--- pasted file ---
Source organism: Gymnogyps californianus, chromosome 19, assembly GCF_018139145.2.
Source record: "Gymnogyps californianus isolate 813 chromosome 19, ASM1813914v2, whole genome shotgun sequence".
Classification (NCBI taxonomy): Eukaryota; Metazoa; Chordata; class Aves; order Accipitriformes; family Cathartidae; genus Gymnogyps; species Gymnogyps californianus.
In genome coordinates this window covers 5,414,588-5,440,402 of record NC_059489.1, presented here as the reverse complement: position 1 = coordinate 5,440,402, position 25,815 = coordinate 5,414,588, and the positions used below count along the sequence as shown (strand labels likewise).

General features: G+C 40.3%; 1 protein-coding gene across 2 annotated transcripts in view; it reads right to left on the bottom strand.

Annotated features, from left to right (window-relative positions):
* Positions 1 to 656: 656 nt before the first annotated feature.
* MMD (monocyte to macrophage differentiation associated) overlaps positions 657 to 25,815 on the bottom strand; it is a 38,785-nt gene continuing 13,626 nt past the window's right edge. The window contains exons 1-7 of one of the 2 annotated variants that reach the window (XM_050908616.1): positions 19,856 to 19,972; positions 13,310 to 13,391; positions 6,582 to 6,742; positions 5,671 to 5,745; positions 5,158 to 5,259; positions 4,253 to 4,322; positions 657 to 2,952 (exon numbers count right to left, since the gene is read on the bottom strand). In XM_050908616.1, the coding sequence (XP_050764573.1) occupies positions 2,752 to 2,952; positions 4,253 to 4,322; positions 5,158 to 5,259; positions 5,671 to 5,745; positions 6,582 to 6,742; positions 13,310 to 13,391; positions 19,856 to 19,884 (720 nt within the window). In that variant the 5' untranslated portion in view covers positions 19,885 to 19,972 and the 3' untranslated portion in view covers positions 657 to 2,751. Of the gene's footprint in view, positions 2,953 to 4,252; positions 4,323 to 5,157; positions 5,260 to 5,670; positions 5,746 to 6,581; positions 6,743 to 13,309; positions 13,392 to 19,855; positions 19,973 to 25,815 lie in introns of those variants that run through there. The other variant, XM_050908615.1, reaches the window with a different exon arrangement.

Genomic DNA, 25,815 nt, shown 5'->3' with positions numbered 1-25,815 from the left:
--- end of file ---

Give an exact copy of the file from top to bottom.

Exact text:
Source organism: Gymnogyps californianus, chromosome 19, assembly GCF_018139145.2.
Source record: "Gymnogyps californianus isolate 813 chromosome 19, ASM1813914v2, whole genome shotgun sequence".
Classification (NCBI taxonomy): Eukaryota; Metazoa; Chordata; class Aves; order Accipitriformes; family Cathartidae; genus Gymnogyps; species Gymnogyps californianus.
In genome coordinates this window covers 5,414,588-5,440,402 of record NC_059489.1, presented here as the reverse complement: position 1 = coordinate 5,440,402, position 25,815 = coordinate 5,414,588, and the positions used below count along the sequence as shown (strand labels likewise).

General features: G+C 40.3%; 1 protein-coding gene across 2 annotated transcripts in view; it reads right to left on the bottom strand.

Annotated features, from left to right (window-relative positions):
* Positions 1 to 656: 656 nt before the first annotated feature.
* MMD (monocyte to macrophage differentiation associated) overlaps positions 657 to 25,815 on the bottom strand; it is a 38,785-nt gene continuing 13,626 nt past the window's right edge. The window contains exons 1-7 of one of the 2 annotated variants that reach the window (XM_050908616.1): positions 19,856 to 19,972; positions 13,310 to 13,391; positions 6,582 to 6,742; positions 5,671 to 5,745; positions 5,158 to 5,259; positions 4,253 to 4,322; positions 657 to 2,952 (exon numbers count right to left, since the gene is read on the bottom strand). In XM_050908616.1, the coding sequence (XP_050764573.1) occupies positions 2,752 to 2,952; positions 4,253 to 4,322; positions 5,158 to 5,259; positions 5,671 to 5,745; positions 6,582 to 6,742; positions 13,310 to 13,391; positions 19,856 to 19,884 (720 nt within the window). In that variant the 5' untranslated portion in view covers positions 19,885 to 19,972 and the 3' untranslated portion in view covers positions 657 to 2,751. Of the gene's footprint in view, positions 2,953 to 4,252; positions 4,323 to 5,157; positions 5,260 to 5,670; positions 5,746 to 6,581; positions 6,743 to 13,309; positions 13,392 to 19,855; positions 19,973 to 25,815 lie in introns of those variants that run through there. The other variant, XM_050908615.1, reaches the window with a different exon arrangement.

Genomic DNA, 25,815 nt, shown 5'->3' with positions numbered 1-25,815 from the left: